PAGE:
Horseplay at its Finest
The National Theatre of Great Britain’s War Horse is probably one of the most spectacular productions to be staged at The Civic to date.
War Horse is mesmerising – bringing out the child in everyone as we watch the horses trot, canter and gallop in unison, without missing a beat. The life-sized puppet horses are truly a design marvel and we can’t help but gape with admiration at the innovative spectacle that overwhelms our senses.
As expected the titular horse aka Joey is the star, both as protagonist as well as the central visual focus during a majority of the show.
Toby Sedgwick’s stunning horse choreography is expertly complemented by South African Handspring Puppet Company’s impeccable design and superb puppetry. A personal favourite is almost being showered by the spluttering horses as the puppeteers breath, neigh and snort while charging across the stage.
For those unfamiliar with the storyline, War Horse is set at the outbreak of World War One. Joey – young Albert’s beloved horse – is sold to the cavalry and shipped from England to France. He is soon caught up in enemy fire, and fate takes him on an extraordinary journey, serving on both sides before finding himself alone in no man’s land. But Albert cannot forget Joey and, still not old enough to enlist, he embarks on a perilous mission to find him and bring him home.
The 27-strong cast deliver believable and tender performances throughout. Often battle scenes on stage can be less than believable in terms of scale, but the choreography, lighting and sound FX combine flawlessly to convince us of the terror and fear of human conflict.
As a juxtaposition to the harrowing portayals of war, the simplicity of the “Songperson” (Ben Murray) as the musical narrator – punctuating the production – works a treat. Murray’s crystal clear voice is both melodious and arresting providing relief to the somewhat dramatically ridden segments.
We observed many in the audience who were visibly moved to tears during the show. In today’s world, desensitised to violence, it is interesting to see people respond as much, if not more, to needless suffering of animals than that of human soldiers at war.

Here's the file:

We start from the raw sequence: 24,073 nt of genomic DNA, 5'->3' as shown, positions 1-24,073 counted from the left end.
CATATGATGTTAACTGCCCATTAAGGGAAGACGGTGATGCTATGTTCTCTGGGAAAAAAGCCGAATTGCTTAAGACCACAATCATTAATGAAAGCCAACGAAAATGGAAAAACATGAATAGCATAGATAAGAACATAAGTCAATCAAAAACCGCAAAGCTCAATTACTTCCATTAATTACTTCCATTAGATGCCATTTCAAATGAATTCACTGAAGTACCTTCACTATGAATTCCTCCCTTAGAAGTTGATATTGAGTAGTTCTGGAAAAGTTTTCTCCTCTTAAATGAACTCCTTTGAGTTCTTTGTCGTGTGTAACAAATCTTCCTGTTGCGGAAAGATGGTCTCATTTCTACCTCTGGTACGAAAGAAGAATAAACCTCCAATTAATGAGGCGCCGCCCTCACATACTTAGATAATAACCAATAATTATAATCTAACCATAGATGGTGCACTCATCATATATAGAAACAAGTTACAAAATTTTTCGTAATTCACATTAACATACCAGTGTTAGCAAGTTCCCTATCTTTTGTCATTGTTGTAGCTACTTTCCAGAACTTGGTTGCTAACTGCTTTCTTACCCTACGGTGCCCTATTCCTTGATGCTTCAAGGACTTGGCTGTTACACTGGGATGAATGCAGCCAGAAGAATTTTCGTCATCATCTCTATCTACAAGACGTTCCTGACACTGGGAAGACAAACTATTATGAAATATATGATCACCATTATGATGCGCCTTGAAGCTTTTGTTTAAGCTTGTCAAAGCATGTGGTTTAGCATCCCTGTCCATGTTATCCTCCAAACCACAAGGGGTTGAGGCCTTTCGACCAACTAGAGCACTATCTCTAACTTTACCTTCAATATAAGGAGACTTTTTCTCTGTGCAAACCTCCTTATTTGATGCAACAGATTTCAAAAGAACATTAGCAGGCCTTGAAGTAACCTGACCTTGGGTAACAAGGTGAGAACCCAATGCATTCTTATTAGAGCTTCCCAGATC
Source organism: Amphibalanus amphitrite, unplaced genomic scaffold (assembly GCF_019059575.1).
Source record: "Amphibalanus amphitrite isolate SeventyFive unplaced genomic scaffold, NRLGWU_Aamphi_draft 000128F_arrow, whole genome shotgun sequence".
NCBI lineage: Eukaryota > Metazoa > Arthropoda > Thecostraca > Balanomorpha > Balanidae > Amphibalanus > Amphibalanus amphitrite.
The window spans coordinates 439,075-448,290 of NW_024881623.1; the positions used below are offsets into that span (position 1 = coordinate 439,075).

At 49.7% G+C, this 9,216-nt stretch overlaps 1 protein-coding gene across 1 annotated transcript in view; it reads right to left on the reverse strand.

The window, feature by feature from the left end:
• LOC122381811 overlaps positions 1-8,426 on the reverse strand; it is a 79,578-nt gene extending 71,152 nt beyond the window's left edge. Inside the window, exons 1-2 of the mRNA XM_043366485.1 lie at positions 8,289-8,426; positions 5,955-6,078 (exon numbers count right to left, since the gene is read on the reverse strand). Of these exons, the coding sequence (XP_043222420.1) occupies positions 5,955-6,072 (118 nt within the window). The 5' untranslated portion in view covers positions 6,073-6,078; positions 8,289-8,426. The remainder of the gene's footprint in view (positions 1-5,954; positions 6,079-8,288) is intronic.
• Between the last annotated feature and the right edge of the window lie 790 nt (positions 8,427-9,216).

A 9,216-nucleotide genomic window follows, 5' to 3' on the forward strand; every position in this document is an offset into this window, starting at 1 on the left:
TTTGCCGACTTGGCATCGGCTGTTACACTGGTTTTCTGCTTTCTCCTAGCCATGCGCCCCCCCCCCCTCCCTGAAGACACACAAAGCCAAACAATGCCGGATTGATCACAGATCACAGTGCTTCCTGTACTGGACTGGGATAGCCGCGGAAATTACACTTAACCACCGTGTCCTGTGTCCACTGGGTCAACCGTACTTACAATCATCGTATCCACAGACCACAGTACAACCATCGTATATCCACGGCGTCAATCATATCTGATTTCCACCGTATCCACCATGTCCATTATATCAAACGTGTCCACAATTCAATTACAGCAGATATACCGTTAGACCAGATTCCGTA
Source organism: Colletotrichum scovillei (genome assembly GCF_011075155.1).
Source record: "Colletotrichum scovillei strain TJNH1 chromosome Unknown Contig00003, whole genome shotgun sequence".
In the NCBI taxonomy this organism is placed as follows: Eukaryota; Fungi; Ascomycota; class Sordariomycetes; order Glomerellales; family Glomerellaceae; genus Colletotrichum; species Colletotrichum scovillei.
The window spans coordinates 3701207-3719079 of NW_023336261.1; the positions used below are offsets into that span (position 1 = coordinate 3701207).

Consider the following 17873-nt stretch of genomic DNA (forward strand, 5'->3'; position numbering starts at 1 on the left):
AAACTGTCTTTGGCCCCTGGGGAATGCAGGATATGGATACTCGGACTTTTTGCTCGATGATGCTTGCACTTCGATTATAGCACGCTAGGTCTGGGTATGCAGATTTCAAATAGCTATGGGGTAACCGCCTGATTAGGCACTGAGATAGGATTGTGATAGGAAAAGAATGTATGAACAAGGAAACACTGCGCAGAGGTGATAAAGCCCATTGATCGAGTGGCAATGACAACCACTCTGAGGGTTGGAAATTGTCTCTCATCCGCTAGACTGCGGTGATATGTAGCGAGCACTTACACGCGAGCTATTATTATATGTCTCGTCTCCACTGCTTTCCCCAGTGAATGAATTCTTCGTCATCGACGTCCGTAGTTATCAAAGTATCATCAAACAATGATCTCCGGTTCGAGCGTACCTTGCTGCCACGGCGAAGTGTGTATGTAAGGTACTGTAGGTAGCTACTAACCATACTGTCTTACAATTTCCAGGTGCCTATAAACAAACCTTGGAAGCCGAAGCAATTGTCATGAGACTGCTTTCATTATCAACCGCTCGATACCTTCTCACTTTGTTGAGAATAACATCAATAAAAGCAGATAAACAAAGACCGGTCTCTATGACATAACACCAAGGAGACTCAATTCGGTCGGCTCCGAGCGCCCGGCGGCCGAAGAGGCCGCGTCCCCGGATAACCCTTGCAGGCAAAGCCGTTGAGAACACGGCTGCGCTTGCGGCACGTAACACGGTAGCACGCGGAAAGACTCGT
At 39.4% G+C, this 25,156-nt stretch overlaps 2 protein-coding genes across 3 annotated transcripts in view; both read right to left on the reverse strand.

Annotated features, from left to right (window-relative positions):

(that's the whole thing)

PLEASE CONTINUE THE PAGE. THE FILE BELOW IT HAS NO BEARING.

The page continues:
Designer Rae Smith’s set alongside Leo Warner and Mark Grimmer’s animation and projection on the backdrop are efficiently utilised allowing the visuals in the foreground to be economical and effective. A very clever device particularly for a travelling show — to minimise undue set changes to fluidly depict villages, action sequences and establish multi decade timeframes. The use of birds as metaphor for freedom soaring above the highly industrialised war machines below is poignant while providing some welcome comic relief and lighter moments.
With the grave subject matter of WWI as the backdrop of most of the production, we find ourselves enveloped by the Christopher Shutt’s realistic war soundscape which is both piercing and riveting. And the gunshots, coupled with smell of gunpowder, constantly keeps us on the edge of our seats. This is heightened by the action that at points puts some of the audience in the thick of the action.
With all these bells and whistles we must admit that the storyline is a tad flimsy at parts. And everything wrapping up in a neat little package makes it akin to a Disney-like ending, rather than one that could have matched the weight and gravitas of the thought-provoking storyline. Nonetheless, the production values of this world-class show are beyond reproach and are definitely worth experiencing.
The well-deserved standing ovation on opening night is a testimant to the emotional depth this show elicits in its audience. There’s no doubt that War Horse will appeal to all ages and cultures because of its universal themes and spellbinding effects. Don’t hesitate – go see it!
War Horse plays The Civic until 14 July.